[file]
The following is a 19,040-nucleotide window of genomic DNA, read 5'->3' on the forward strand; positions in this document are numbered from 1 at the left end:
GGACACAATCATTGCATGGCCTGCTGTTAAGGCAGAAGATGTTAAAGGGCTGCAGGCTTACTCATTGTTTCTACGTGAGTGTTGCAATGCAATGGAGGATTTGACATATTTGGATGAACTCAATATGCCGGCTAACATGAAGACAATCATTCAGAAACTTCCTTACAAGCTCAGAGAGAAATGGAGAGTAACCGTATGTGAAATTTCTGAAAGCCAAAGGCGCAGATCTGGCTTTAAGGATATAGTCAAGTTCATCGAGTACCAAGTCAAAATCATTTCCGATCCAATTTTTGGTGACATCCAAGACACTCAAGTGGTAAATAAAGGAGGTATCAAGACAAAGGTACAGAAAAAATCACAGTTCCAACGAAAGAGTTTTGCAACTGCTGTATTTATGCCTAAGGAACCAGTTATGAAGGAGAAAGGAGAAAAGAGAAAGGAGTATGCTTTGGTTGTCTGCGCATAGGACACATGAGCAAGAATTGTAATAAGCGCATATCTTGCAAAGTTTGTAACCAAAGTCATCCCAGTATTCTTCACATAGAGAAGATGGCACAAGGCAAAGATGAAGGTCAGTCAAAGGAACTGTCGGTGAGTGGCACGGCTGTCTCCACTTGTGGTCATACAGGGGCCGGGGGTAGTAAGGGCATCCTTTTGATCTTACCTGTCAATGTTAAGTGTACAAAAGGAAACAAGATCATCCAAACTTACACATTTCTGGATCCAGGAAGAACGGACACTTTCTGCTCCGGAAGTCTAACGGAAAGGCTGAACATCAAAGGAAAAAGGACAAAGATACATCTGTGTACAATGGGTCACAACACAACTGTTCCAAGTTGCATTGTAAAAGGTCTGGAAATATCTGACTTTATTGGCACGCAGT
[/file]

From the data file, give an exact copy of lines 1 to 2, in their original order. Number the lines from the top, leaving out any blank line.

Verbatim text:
The following is a 19,040-nucleotide window of genomic DNA, read 5'->3' on the forward strand; positions in this document are numbered from 1 at the left end:
GGACACAATCATTGCATGGCCTGCTGTTAAGGCAGAAGATGTTAAAGGGCTGCAGGCTTACTCATTGTTTCTACGTGAGTGTTGCAATGCAATGGAGGATTTGACATATTTGGATGAACTCAATATGCCGGCTAACATGAAGACAATCATTCAGAAACTTCCTTACAAGCTCAGAGAGAAATGGAGAGTAACCGTATGTGAAATTTCTGAAAGCCAAAGGCGCAGATCTGGCTTTAAGGATATAGTCAAGTTCATCGAGTACCAAGTCAAAATCATTTCCGATCCAATTTTTGGTGACATCCAAGACACTCAAGTGGTAAATAAAGGAGGTATCAAGACAAAGGTACAGAAAAAATCACAGTTCCAACGAAAGAGTTTTGCAACTGCTGTATTTATGCCTAAGGAACCAGTTATGAAGGAGAAAGGAGAAAAGAGAAAGGAGTATGCTTTGGTTGTCTGCGCATAGGACACATGAGCAAGAATTGTAATAAGCGCATATCTTGCAAAGTTTGTAACCAAAGTCATCCCAGTATTCTTCACATAGAGAAGATGGCACAAGGCAAAGATGAAGGTCAGTCAAAGGAACTGTCGGTGAGTGGCACGGCTGTCTCCACTTGTGGTCATACAGGGGCCGGGGGTAGTAAGGGCATCCTTTTGATCTTACCTGTCAATGTTAAGTGTACAAAAGGAAACAAGATCATCCAAACTTACACATTTCTGGATCCAGGAAGAACGGACACTTTCTGCTCCGGAAGTCTAACGGAAAGGCTGAACATCAAAGGAAAAAGGACAAAGATACATCTGTGTACAATGGGTCACAACACAACTGTTCCAAGTTGCATTGTAAAAGGTCTGGAAATATCTGACTTTATTGGCACGCAGT